Throughout the centuries, Its geographic location made Georgia a cultural melting pot. Travelers, merchants and preachers came here from all the ends of the great silk road. With them they brought knowledge, trade and religion. Thus Georgian Religion has changed over the course of time.
Idol Worship & Zoroastrianism in Georgia
At the very beginning the tribes living on Georgian territory were Pagan. They mostly worshiped nature or animal cults. Like the cult of the sun, cult of the moon and many others. These deities were mostly in connection with agriculture as people living here were mostly involved with working the land.
A new religion started spreading in the Kingdom of Iberia(Older name of Georgia) in the 2nd Century BC , King Parnajom of Iberia was trying to win the heart of the strong neighbor – Persia, so he started promoting Zoroastrianism. In couple of centuries Zoroastrianism became the main religion for the country. People also started worshiping idols.
Christianity in Georgia
First steps of Christianity in Georgia were taken in the first century. In the 1st Century, Shortly after the crucifixion of Jesus Christ, first preachers of Christianity Andrea, Simon and Matata visited Georgia. However, they didn’t succeed at spreading Christianity on a massive scale. Locals were still very loyal to Zoroastrian beliefs.
In the 4th century, 16 year old girl called Nino came to Georgia from Cappadocia, according to the legend Nino had a vision where Virgin Mary told her to go to Iberia and preach Christianity. This is why she decided to make her way to Mtskheta and settle here. At this time, Mtskheta was both the political and the religious center of the kingdom. At this time King Mirian and Queen Nana ruled Mtskheta.
It was Queen Nana, who became the first convert into Christianity. According to the legend, Mirian converted soon after, because of a hunting incident: According to the legend, during one of the hunts, Mirian found himself in complete darkness. He prayed to his idols and it didn’t work, so he decided to give the god of Nino a chance. The sun came shining and King Mirian decided to convert himself and also the kingdom of Iberia.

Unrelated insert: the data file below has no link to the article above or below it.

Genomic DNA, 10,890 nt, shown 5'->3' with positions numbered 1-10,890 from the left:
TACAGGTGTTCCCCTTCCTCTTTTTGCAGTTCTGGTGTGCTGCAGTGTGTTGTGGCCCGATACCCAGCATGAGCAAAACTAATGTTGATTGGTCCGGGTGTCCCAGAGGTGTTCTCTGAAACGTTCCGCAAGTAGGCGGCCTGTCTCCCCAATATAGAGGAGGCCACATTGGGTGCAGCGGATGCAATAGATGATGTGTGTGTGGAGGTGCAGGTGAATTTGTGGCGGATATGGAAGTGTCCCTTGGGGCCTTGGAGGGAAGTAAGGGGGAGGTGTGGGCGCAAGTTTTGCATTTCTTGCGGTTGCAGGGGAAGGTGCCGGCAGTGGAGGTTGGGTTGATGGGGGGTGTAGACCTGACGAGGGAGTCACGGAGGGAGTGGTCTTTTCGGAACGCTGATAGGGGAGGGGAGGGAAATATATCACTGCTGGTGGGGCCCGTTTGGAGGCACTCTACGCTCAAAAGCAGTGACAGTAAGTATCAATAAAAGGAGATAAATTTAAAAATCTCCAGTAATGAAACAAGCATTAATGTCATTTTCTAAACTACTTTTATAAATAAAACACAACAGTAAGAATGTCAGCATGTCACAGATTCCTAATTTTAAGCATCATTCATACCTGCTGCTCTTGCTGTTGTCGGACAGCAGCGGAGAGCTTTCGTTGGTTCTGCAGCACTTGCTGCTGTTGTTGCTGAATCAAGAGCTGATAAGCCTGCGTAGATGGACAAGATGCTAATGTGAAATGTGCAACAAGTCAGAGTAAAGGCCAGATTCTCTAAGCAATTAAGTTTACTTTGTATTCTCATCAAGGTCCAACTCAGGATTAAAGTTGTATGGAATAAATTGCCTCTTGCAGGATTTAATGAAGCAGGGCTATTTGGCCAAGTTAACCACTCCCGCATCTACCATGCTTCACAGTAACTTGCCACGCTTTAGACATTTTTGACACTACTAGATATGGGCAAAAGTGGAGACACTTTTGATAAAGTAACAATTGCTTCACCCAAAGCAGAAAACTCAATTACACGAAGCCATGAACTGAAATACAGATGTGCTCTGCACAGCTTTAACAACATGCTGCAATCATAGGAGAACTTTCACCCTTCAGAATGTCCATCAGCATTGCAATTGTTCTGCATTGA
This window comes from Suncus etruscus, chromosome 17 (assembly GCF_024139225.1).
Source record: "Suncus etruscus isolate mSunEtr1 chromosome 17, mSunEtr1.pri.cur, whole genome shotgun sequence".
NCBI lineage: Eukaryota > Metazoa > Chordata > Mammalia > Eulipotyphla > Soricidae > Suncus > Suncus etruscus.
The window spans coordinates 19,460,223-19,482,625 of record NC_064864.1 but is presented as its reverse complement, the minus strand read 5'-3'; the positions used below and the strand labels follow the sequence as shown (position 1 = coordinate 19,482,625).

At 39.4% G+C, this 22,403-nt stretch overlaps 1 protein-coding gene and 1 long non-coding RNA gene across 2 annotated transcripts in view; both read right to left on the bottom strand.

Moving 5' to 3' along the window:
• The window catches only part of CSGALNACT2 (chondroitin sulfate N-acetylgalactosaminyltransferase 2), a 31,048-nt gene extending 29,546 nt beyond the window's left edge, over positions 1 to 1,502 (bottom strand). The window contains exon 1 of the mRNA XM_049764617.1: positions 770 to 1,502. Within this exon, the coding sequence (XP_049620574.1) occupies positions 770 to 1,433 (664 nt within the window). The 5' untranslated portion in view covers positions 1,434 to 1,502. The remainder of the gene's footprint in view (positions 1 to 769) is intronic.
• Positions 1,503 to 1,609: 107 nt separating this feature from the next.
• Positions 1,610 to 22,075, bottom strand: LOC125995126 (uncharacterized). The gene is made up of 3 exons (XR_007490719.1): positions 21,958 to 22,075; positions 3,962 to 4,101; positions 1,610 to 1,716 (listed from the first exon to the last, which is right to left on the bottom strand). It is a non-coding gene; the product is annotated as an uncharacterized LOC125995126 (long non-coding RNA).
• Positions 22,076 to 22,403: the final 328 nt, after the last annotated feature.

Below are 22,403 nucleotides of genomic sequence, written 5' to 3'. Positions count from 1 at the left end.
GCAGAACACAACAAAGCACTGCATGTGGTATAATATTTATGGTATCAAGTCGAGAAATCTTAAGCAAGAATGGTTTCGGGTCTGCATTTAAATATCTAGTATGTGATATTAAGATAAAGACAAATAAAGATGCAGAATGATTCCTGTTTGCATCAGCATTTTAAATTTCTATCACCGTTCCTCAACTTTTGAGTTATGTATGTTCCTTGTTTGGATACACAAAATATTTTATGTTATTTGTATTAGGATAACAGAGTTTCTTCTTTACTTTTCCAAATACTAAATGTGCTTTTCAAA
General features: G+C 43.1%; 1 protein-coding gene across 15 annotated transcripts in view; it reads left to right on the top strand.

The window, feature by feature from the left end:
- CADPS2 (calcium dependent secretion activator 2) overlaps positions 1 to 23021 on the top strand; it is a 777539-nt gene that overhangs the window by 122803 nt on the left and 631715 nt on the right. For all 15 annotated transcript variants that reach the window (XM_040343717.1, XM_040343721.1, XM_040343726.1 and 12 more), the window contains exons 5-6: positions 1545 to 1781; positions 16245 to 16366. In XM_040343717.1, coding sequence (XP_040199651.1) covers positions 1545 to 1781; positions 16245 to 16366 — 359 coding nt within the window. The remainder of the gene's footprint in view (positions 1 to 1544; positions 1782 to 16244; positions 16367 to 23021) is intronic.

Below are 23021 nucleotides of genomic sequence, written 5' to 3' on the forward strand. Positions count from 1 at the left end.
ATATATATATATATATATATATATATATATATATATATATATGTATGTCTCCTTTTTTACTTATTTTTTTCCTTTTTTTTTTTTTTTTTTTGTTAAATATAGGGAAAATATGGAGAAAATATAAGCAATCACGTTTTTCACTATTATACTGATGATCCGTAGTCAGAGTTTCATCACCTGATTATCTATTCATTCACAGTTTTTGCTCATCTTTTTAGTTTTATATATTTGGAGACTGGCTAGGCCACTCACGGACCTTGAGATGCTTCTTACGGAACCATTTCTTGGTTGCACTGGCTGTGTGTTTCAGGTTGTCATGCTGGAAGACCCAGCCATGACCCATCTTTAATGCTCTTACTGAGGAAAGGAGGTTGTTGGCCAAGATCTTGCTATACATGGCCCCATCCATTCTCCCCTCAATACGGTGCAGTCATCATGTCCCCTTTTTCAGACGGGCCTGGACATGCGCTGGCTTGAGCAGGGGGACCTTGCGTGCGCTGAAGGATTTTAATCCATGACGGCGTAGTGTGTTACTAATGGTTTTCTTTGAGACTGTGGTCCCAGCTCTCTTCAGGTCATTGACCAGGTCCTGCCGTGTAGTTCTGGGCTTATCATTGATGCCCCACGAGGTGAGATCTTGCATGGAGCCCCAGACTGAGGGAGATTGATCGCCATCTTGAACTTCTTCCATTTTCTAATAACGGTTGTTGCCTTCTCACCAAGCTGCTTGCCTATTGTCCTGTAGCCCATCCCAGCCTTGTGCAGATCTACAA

This is according to the legend, however, historians are more inclined to believe that this was more of a political move from Mirians side. By changing the main religion, he managed to rob the pagan priests of their wealth and influences, by this strengthening his own influence.
Georgia officially became Christian in 327 (or 337) depending on different sources. As for the independence of the Georgian church, it starts from 453 – Vakhtang Gorgasali managed to get the right for the church to make their own holy oil – which is the symbol of the independence.
Islam in Georgia
Starting from the VII Century, as the Arab Empire grew strong, they started expanding their borders. Georgia was also conquered by the Arabs and Islam spread throughout the country. However, not all of the people became Muslim, Arabs let people keep their religion if they payed the taxes. This period continued till the end of the XI Century. Throughout the times, tension between religions was evident. Christian Georgian rulers managed to overthrow the Arabian Rule in the XI Century. This lead to the Golden Age of Georgia in XI-XII Centuries. However, at the end of the XII Century various Muslim invaders started invading Georgia with huge numbers. Georgia didn’t stand a chance. Invaders Forcefully converted people. One’s that didn’t convert became martyrs.
It was only centuries after these invasions that Georgia started returning to Christianity. About 10 Percent of Georgian’s are Muslim today. As this number is pretty low, amazing things happen – in the Juma Mosque which is located in Tbilisi old-town, Shiites and Sunis go together, which is a fact that doesn’t happen in many other places.
Georgian Religion Today
In today’s Georgia, almost 90% of Georgians identify as a part of Georgian Orthodox Church. Christianity has been the main pillar for the development of Georgian culture and you’ll find the religious elements in abundance everywhere. It’s common to see Icons or crosses decorating cars and sometimes even public transport. Most common names in Georgia George (Giorgi), David (Davit), Mary (Mariam), Nino became popular because of the saints.
The youth of Georgia has remained very loyal to Christianity and there’s only a slight decrease of churchgoers in the new generations. It’s common to hear ringing bells in the city as this is a way of summoning people to attend the services which usually take place on Saturday Evenings and Sunday Mornings.
If you’re planning to visit churches in Georgia, we recommend that you read the Georgian Church Dress-code guide.